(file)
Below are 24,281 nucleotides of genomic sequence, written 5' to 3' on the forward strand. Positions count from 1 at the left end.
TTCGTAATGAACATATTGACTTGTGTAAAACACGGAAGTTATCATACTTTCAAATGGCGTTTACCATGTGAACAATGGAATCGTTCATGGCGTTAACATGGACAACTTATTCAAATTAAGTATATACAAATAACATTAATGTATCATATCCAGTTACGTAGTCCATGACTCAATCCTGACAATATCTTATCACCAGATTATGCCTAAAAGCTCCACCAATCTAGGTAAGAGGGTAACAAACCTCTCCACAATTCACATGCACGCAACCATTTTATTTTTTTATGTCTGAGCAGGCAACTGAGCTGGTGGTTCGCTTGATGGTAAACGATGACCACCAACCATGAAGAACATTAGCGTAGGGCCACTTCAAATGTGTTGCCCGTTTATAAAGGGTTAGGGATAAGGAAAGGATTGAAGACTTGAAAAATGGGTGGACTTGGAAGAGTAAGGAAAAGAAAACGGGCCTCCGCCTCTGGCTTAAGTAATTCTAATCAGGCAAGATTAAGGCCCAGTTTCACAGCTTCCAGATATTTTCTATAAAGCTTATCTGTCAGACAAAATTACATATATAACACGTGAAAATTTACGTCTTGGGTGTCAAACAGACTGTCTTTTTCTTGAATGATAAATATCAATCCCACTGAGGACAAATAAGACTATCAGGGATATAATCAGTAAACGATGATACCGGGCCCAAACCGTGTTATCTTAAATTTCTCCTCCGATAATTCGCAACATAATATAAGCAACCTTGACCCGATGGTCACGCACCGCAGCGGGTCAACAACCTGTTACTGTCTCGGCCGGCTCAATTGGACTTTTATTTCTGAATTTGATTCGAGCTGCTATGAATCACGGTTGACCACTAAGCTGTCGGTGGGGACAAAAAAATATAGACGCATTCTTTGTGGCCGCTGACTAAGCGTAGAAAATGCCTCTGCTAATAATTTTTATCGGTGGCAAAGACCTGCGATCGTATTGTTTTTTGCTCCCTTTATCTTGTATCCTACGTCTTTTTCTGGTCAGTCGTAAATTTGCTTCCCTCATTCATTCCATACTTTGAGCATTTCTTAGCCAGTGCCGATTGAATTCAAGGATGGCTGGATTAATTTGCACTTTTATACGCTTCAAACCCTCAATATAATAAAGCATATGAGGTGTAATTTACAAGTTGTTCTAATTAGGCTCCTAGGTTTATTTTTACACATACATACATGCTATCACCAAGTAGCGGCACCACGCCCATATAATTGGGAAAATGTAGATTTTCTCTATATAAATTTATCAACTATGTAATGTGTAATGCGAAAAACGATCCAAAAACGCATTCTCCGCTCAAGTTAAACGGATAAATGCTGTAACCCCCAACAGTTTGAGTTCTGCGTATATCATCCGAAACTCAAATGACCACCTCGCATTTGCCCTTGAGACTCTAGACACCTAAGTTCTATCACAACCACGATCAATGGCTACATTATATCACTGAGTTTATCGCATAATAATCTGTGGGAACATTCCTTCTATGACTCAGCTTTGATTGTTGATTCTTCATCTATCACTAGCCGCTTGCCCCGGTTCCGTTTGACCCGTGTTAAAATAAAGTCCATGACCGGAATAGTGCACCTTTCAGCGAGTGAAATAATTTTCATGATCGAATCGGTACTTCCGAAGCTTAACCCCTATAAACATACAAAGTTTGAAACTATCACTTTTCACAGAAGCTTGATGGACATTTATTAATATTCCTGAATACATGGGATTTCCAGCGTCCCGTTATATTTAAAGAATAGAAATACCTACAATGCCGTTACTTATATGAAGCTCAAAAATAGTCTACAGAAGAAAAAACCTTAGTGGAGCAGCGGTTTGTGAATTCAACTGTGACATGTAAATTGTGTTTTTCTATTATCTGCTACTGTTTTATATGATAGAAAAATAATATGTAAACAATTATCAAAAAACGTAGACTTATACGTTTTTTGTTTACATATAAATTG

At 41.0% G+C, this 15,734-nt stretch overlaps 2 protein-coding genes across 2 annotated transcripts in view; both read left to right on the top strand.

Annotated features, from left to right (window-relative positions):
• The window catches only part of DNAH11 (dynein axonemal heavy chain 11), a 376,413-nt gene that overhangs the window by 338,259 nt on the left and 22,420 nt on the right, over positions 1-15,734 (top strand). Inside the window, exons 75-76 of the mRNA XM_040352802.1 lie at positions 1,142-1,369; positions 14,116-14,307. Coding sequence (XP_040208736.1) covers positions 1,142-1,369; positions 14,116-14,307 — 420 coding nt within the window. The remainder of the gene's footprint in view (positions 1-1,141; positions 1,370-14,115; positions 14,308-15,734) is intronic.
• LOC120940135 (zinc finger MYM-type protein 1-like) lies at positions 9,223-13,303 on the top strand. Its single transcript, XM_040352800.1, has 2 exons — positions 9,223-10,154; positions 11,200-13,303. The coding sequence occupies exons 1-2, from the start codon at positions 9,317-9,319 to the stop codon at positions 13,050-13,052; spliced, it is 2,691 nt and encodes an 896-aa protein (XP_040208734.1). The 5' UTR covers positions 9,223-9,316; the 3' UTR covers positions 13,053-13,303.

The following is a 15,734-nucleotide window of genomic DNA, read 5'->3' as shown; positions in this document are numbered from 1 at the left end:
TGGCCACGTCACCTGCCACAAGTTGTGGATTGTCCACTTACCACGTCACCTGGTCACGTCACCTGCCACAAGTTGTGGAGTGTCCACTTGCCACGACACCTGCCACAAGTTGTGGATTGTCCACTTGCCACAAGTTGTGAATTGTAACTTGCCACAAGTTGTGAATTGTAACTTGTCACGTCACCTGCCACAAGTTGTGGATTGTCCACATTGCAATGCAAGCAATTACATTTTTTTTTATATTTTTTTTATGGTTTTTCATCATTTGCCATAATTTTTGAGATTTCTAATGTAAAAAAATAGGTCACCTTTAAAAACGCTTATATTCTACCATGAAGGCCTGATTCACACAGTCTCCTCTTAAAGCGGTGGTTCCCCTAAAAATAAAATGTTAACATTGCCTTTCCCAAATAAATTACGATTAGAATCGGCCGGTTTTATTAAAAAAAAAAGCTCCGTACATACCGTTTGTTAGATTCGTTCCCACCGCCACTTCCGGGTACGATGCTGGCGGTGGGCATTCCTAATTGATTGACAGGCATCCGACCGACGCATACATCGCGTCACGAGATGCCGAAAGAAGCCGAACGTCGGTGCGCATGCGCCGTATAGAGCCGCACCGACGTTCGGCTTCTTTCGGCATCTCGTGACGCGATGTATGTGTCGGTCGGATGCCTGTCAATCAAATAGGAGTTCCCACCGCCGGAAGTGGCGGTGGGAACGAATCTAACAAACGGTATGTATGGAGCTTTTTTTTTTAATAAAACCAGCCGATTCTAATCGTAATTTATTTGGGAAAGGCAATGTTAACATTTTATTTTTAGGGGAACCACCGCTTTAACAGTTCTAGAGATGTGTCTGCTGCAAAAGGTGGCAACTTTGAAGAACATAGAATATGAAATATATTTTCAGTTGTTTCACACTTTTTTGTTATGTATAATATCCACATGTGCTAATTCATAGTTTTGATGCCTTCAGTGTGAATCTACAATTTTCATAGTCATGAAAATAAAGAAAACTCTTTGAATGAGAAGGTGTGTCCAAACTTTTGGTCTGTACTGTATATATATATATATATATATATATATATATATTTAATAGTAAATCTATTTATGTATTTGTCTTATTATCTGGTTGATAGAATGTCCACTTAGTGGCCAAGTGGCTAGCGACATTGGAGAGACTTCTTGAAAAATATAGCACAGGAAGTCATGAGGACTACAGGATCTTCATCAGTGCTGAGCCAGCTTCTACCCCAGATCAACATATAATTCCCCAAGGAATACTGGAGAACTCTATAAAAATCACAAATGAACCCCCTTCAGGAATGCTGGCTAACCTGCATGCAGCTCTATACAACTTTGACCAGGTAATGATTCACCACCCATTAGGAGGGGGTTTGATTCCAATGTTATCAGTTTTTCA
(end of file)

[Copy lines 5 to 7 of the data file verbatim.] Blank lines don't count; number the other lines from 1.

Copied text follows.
• The window catches only part of DNAH11 (dynein axonemal heavy chain 11), a 376,413-nt gene that overhangs the window by 338,259 nt on the left and 22,420 nt on the right, over positions 1-15,734 (top strand). Inside the window, exons 75-76 of the mRNA XM_040352802.1 lie at positions 1,142-1,369; positions 14,116-14,307. Coding sequence (XP_040208736.1) covers positions 1,142-1,369; positions 14,116-14,307 — 420 coding nt within the window. The remainder of the gene's footprint in view (positions 1-1,141; positions 1,370-14,115; positions 14,308-15,734) is intronic.
• LOC120940135 (zinc finger MYM-type protein 1-like) lies at positions 9,223-13,303 on the top strand. Its single transcript, XM_040352800.1, has 2 exons — positions 9,223-10,154; positions 11,200-13,303. The coding sequence occupies exons 1-2, from the start codon at positions 9,317-9,319 to the stop codon at positions 13,050-13,052; spliced, it is 2,691 nt and encodes an 896-aa protein (XP_040208734.1). The 5' UTR covers positions 9,223-9,316; the 3' UTR covers positions 13,053-13,303.

The following is a 15,734-nucleotide window of genomic DNA, read 5'->3' as shown; positions in this document are numbered from 1 at the left end: